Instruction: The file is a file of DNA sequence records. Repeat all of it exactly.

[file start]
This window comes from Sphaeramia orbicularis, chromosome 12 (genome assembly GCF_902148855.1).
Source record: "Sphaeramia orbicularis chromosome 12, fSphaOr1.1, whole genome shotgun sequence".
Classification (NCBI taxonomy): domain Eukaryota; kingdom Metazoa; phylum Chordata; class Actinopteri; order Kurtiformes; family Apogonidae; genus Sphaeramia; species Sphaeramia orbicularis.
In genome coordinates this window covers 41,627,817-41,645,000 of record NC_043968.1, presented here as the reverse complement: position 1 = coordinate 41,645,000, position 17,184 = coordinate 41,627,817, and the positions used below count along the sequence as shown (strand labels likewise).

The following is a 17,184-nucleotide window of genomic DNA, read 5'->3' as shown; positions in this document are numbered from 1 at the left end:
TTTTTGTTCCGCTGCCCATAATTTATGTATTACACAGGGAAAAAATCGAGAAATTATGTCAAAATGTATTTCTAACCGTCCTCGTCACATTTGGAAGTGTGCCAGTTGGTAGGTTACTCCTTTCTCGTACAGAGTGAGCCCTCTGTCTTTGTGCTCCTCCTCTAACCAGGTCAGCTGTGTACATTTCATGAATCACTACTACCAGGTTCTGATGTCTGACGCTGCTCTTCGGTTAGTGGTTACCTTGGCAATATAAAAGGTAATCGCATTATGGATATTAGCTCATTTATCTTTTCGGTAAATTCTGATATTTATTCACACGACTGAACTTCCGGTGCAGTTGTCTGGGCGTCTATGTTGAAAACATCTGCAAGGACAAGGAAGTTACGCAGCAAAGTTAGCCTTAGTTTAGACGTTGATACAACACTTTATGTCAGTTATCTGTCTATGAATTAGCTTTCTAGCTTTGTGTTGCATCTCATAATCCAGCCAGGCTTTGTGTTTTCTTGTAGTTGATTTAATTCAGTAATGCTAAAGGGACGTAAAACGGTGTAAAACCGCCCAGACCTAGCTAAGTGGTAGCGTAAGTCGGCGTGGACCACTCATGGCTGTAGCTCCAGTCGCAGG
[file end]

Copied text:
This window comes from Sphaeramia orbicularis, chromosome 12 (genome assembly GCF_902148855.1).
Source record: "Sphaeramia orbicularis chromosome 12, fSphaOr1.1, whole genome shotgun sequence".
Classification (NCBI taxonomy): domain Eukaryota; kingdom Metazoa; phylum Chordata; class Actinopteri; order Kurtiformes; family Apogonidae; genus Sphaeramia; species Sphaeramia orbicularis.
In genome coordinates this window covers 41,627,817-41,645,000 of record NC_043968.1, presented here as the reverse complement: position 1 = coordinate 41,645,000, position 17,184 = coordinate 41,627,817, and the positions used below count along the sequence as shown (strand labels likewise).

The following is a 17,184-nucleotide window of genomic DNA, read 5'->3' as shown; positions in this document are numbered from 1 at the left end:
TTTTTGTTCCGCTGCCCATAATTTATGTATTACACAGGGAAAAAATCGAGAAATTATGTCAAAATGTATTTCTAACCGTCCTCGTCACATTTGGAAGTGTGCCAGTTGGTAGGTTACTCCTTTCTCGTACAGAGTGAGCCCTCTGTCTTTGTGCTCCTCCTCTAACCAGGTCAGCTGTGTACATTTCATGAATCACTACTACCAGGTTCTGATGTCTGACGCTGCTCTTCGGTTAGTGGTTACCTTGGCAATATAAAAGGTAATCGCATTATGGATATTAGCTCATTTATCTTTTCGGTAAATTCTGATATTTATTCACACGACTGAACTTCCGGTGCAGTTGTCTGGGCGTCTATGTTGAAAACATCTGCAAGGACAAGGAAGTTACGCAGCAAAGTTAGCCTTAGTTTAGACGTTGATACAACACTTTATGTCAGTTATCTGTCTATGAATTAGCTTTCTAGCTTTGTGTTGCATCTCATAATCCAGCCAGGCTTTGTGTTTTCTTGTAGTTGATTTAATTCAGTAATGCTAAAGGGACGTAAAACGGTGTAAAACCGCCCAGACCTAGCTAAGTGGTAGCGTAAGTCGGCGTGGACCACTCATGGCTGTAGCTCCAGTCGCAGG